On this particular day Floyd was supposed to join us on our target practice session. But he never showed and, him being half blind, we got worried that he may have run off the road or something. Turned out, he had been stopped by a State Trooper. Eyeing the sub Thompson on the seat beside Floyd, the young Trooper decided that it had to be an illegal firearm even after Floyd explained that it was a semi-automatic. But the Trooper wasn’t sure and instructed Floyd to follow him to the courthouse so they could get this straightened out. Floyd pleaded with him but the Trooper stood firm. The law was the law.

Well this really blew Floyd’s skirts up. He now realized that not only was he going to miss some quality time with us but he was also going to miss the quality beer that went with it and this ruined his whole day. So, in frustration he pointed an imaginary Tommy Gun at the trooper and said, “Bang bang you sorry little (expletive deleted )”! Now Tennessee State Troopers are not known for their riotous sense of humor and this guy was no exception. He promptly arrested Floyd and hauled him off to the jail.

By the time we learn of all this, Floyd has already made bail but the Thompsons legality was still in doubt and it remained incarcerated. The judge said he would study the state’s gun law’s and make a decision at a later date…In the meantime, the Thompson would remain in custody and Floyd would, as it turned out, have to get by without his Tommy gun for almost three months.

On the day of the hearing, Floyd arrived on his ’48 Harley panhead, got lucky and found a parking place near the court house entrance. The importance of the occasion wasn’t lost on Floyd either. This sort of pomp and circumstance deserved the best and he arrived sporting a brand new pair of Duckhead overalls and his Sunday go to meeting brogans that were polished to a glistening luster. I never seen him look so good. Had his hair combed and everything. Me and several of his heathen friends showed up to lend moral support but the courtroom was so crowded we couldn’t get in and had to be content lounging around the front door, smoking cigarettes and getting in everybody’s way. There were several cases on the docket that day but nothing serious. The huge crowd was there, not because of any big trials or anything, but because it was the middle of summer and the crops were laid by. The farmers and farm hands, with nothing to do, drove into town when court was in session to keep from being bored to death.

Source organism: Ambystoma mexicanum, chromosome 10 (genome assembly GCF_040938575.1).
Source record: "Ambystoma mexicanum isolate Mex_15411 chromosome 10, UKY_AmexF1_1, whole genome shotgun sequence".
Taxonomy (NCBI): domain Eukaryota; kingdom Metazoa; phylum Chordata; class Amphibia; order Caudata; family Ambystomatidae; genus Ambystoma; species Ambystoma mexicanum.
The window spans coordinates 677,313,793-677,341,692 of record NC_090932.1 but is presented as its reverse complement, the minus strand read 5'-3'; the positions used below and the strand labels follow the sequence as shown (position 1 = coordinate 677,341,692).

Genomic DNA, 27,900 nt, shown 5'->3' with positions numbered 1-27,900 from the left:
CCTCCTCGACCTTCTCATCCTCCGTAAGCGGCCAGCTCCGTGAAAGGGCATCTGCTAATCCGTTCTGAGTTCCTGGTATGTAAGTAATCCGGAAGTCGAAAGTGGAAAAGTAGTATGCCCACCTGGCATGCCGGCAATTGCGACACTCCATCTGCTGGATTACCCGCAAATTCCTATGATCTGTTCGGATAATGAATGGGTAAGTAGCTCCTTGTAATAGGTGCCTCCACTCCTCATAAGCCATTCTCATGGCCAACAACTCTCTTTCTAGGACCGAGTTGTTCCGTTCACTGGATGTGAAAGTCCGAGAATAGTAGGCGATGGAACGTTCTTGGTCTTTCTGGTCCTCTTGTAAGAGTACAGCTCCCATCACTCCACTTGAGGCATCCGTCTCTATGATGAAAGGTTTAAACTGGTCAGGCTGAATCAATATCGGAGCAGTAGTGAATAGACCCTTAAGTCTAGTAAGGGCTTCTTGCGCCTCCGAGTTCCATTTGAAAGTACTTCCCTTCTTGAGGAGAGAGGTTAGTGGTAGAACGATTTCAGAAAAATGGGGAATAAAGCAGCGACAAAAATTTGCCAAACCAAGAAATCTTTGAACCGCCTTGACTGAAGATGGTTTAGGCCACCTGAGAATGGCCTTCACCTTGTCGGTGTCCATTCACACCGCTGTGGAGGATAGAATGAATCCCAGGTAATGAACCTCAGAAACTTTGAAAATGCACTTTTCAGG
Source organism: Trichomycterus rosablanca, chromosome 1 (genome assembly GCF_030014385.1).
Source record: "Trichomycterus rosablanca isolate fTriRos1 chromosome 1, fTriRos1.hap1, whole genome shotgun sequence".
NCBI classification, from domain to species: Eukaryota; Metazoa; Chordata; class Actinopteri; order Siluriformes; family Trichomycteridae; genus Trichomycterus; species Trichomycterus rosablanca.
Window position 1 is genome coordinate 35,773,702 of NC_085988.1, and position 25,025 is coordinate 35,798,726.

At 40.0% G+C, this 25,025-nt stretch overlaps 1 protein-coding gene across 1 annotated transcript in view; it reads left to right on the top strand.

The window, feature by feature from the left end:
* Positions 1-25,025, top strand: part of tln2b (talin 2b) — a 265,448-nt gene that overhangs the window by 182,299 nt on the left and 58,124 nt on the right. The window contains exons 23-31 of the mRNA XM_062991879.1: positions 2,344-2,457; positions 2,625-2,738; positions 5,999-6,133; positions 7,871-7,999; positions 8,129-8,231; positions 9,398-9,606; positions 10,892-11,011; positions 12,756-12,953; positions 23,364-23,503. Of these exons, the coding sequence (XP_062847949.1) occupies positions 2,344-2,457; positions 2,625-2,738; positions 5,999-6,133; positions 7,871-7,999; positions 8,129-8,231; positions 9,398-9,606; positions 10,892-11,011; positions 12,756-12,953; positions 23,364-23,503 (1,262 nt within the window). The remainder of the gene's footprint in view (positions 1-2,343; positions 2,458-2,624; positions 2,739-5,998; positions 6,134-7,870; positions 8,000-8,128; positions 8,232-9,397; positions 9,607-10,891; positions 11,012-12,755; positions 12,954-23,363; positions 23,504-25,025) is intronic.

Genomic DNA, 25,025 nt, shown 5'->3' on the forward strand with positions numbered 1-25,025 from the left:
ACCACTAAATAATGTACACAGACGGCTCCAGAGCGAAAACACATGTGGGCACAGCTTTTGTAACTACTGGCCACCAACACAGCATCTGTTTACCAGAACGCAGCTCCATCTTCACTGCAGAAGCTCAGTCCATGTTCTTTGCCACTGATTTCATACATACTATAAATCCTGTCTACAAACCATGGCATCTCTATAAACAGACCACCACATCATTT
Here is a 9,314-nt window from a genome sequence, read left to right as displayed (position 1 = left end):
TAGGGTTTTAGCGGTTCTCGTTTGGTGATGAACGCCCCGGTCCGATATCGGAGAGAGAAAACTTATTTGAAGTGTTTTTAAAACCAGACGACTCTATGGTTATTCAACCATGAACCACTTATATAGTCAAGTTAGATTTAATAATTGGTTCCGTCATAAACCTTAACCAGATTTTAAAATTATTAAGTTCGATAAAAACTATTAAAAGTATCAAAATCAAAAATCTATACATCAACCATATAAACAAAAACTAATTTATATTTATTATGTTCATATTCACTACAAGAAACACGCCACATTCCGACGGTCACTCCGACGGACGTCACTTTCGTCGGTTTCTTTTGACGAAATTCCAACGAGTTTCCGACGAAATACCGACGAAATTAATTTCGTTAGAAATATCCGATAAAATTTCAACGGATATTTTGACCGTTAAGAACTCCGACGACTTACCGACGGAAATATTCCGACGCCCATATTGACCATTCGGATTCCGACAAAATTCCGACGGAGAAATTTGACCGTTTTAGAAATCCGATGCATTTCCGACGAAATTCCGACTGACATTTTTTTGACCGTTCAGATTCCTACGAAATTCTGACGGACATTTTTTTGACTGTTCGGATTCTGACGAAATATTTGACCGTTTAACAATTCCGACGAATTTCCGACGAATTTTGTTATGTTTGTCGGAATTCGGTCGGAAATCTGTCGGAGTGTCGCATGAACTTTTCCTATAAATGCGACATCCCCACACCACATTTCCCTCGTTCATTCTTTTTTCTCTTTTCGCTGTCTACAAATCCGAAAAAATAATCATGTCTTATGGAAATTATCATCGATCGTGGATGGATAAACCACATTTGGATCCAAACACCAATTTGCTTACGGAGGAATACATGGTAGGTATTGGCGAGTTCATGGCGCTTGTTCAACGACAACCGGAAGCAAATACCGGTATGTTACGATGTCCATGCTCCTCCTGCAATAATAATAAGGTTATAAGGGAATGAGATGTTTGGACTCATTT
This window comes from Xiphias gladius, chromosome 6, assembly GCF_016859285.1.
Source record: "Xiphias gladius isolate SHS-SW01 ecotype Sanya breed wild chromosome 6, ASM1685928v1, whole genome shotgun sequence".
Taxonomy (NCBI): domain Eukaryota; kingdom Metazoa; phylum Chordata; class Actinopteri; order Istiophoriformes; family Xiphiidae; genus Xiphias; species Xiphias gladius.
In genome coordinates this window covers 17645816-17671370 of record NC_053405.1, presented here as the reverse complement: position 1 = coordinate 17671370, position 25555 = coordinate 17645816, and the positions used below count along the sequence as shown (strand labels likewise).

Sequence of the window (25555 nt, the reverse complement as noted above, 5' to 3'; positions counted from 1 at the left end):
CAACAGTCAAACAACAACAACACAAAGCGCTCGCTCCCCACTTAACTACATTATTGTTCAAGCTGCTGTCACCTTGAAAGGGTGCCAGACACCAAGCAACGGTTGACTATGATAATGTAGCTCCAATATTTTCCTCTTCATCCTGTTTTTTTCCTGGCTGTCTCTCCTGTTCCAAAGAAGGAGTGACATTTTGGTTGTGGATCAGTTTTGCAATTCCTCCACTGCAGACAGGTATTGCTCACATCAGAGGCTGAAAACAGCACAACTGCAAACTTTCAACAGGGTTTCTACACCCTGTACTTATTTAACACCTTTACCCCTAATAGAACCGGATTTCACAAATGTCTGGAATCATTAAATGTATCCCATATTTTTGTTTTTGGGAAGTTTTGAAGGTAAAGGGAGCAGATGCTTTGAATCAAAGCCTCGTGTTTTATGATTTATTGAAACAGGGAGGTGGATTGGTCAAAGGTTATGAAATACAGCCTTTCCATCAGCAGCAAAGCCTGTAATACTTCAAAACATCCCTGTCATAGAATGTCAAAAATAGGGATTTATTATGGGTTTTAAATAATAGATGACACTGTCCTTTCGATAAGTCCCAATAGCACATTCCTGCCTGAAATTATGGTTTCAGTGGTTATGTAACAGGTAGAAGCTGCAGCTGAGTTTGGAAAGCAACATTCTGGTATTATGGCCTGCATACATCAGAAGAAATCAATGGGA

After we waited for what seemed like an awful long time, but probably wasn’t more than a half hour, we got fidgety and decided that we could best support Floyd from the pool room across the street so we ambled on over there. From our perch on the barstools we could not only keep an eye on the comings and goings at the courthouse but we could drink beer as well. After the first round we all agreed this was a lot better plan and we settled in for the duration. Three beers later Floyd finally emerged from the courthouse and the smile on his face and the Thompson in the crook of his arm told the story. The judge had determined that under the Tennessee Code Annotated the gun was perfectly legal so long as it was kept in plain view and, since the Thompson was laying on the seat next to Floyd at the time of his arrest, he was in the clear. The Thompson was ordered released from custody immediately and returned to its rightful owner forthwith.

Floyd was thrilled by the judge’s decision and couldn’t resist rubbing it in a little. So he waited around awhile and when the arresting Trooper finally appeared, he fired up the Harley. The clatter of the V-twin drew the Trooper’s attention and at that moment Floyd placed the Thompson into the crook of the handlebars and lashed it down, then pulled away from the curb and commenced to make several victory laps around the square. What a sight. This 300 pound man wearing a brand new pair of Duckhead overalls, chuggin’ around the square on that old Harley springer with a genuine Tommy Gun strapped to the handlebars. Everybody stopped to watch. On the last lap Floyd grinned and saluted the young Trooper then peeled off onto North Maple and headed towards home. Someone standing on the curb at the corner yelled, “Well look comin’ yonder. Looks like Pretty Boy Floyd”.. And from that moment on till his dying day, Floyd was known as….. Pretty Boy Floyd…

Happy Motoring